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🔎 How to hire international tech talent

Building a distributed workforce and hiring tech talent globally adds a level of complexity to hiring and your operational processes. There are several hiring methods you could choose to address this. However, let’s first unpack the most important factors to hiring developers internationally:

Considerations for global hiring

Compliance and labour law

Each country has a different set of rules, laws and regulations. This relates to pay, paid absences and sick leave, vacation provision, bonuses, lunch breaks, minimum contributions to health insurance and pension, and taxes.

Visas and work permits

Developers may require visa sponsorship to work and live in a country. To hire these individuals, the employer usually needs to take over their visa sponsorship — unless the candidate has a self-employed visa for that country. To sponsor a visa, a company must be based locally and offer permanent employment.

Payroll, compensation and benefits

  • To pay employees in a specific country, you need to set up payroll for that country.
  • You need to design a compensation model that’s suitable for distributed teams. For example, you can determine salaries by location, or have location-independent salaries — each has its pros and cons.
  • Statutory requirements for benefits differ for each country and your team members may have different needs based on where they reside.
Read more

Here’s a useful extra resource to research labour laws, compliance and mandatory benefits per country:

Global hiring options

When hiring developers from across the globe, these are your main options to ensure team members can be employed and paid in line with statutory requirements:

Register an entity in that country so that developers can be hired permanently and added to your payroll. Your company handles all the processes related to expanding to that country.

“There’s definitely a high barrier of entry when you first open a local entity since there’s a lot of initial costs involved. But after it’s done, it’s less complex to employ new team members as you scale.”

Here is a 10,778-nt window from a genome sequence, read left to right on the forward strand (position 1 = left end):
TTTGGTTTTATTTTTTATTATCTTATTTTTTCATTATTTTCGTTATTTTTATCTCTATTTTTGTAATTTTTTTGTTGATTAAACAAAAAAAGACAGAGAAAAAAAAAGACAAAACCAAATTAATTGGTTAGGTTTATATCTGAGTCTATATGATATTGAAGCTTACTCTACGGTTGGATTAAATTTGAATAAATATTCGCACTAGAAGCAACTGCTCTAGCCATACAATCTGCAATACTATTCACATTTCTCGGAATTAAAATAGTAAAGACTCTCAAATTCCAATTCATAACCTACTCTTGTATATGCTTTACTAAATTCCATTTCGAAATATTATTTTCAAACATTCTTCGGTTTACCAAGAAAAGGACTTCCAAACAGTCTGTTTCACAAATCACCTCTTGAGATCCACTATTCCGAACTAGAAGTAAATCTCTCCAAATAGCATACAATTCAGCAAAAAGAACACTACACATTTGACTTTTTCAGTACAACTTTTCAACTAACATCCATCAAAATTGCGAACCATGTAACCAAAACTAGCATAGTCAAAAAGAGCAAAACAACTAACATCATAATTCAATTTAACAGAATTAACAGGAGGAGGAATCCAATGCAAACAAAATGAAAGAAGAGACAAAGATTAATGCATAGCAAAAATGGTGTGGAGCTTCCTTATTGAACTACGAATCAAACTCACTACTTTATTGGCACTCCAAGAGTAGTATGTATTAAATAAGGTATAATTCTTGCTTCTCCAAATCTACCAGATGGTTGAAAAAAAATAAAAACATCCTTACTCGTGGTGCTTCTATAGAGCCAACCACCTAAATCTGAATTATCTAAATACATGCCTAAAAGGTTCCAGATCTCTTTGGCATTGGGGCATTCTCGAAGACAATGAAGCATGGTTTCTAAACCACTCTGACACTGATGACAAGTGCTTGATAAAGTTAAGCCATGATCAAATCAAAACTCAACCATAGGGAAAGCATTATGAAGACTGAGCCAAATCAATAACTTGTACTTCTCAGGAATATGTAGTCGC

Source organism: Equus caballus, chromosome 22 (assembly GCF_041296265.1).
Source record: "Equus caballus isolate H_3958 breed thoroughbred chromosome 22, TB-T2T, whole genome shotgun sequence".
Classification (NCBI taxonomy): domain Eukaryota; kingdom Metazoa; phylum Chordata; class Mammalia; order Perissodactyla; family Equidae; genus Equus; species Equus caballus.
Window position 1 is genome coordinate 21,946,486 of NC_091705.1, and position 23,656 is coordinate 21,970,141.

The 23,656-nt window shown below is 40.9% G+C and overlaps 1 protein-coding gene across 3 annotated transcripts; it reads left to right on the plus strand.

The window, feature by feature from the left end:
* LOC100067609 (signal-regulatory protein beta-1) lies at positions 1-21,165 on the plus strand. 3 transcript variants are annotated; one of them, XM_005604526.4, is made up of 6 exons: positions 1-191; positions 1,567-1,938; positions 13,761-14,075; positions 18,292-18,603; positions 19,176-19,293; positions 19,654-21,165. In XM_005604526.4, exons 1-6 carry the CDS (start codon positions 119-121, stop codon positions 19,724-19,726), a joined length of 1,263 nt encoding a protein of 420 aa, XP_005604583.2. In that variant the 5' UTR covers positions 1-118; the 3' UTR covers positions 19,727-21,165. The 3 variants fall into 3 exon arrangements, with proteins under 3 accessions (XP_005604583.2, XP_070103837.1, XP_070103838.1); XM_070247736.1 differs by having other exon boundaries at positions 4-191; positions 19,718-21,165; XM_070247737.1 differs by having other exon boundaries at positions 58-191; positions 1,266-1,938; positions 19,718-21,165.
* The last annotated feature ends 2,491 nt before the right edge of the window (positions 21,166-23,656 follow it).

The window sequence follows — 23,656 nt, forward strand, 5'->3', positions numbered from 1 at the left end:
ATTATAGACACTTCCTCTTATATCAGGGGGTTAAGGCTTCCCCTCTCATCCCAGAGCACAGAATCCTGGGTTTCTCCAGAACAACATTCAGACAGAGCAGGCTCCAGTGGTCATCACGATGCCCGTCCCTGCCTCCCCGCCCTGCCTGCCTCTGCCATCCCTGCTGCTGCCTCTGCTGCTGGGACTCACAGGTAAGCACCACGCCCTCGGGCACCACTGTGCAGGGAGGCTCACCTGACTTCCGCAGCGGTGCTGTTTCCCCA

• Zeynep Tunalioğlu, Recruitment Manager at Mobiquity

(Read more: How Mobiquity Succeeded At Global Expansion)

Making use of an Employer of Record (EOR)

An EOR acts as the employer in that country on your behalf, by handling the payroll, benefits, taxes and compliance of new team members for you.

"I must say that changed the whole landscape for us. We would make one payment to a South African bank account, and they would then make the payments to the various country employees on our behalf. In terms of the legislation, it’s much easier and far simpler."

  • Jeff Miller, CEO and co-founder of GoGetta

(Read more: How to Win at Hiring Quality Remote Tech Talent in Africa)

Hire independent contractors

Hiring a team member as a contractor is also an option. This means the employer has less involvement in visa sponsorship and paying employment tax, and the contractor will invoice you monthly or per project.

We’ve researched each of these options, and spoke to Azaria Beukes (VP of People at OfferZen), Aaron Chazen (Partnerships Manager at Playroll) and various other hiring teams to get the pros and cons of each:

Use a global payroll provider/EORProsCons
  • Quick access to more talent:
    You gain access to a wider global talent pool and can expand quickly into new markets.

  • Less complexity:
    An EOR lessens the complexity of hiring in a new country, by dealing with the ‘red tape’ of local tax compliance and employment laws for you.

  • Relocation support: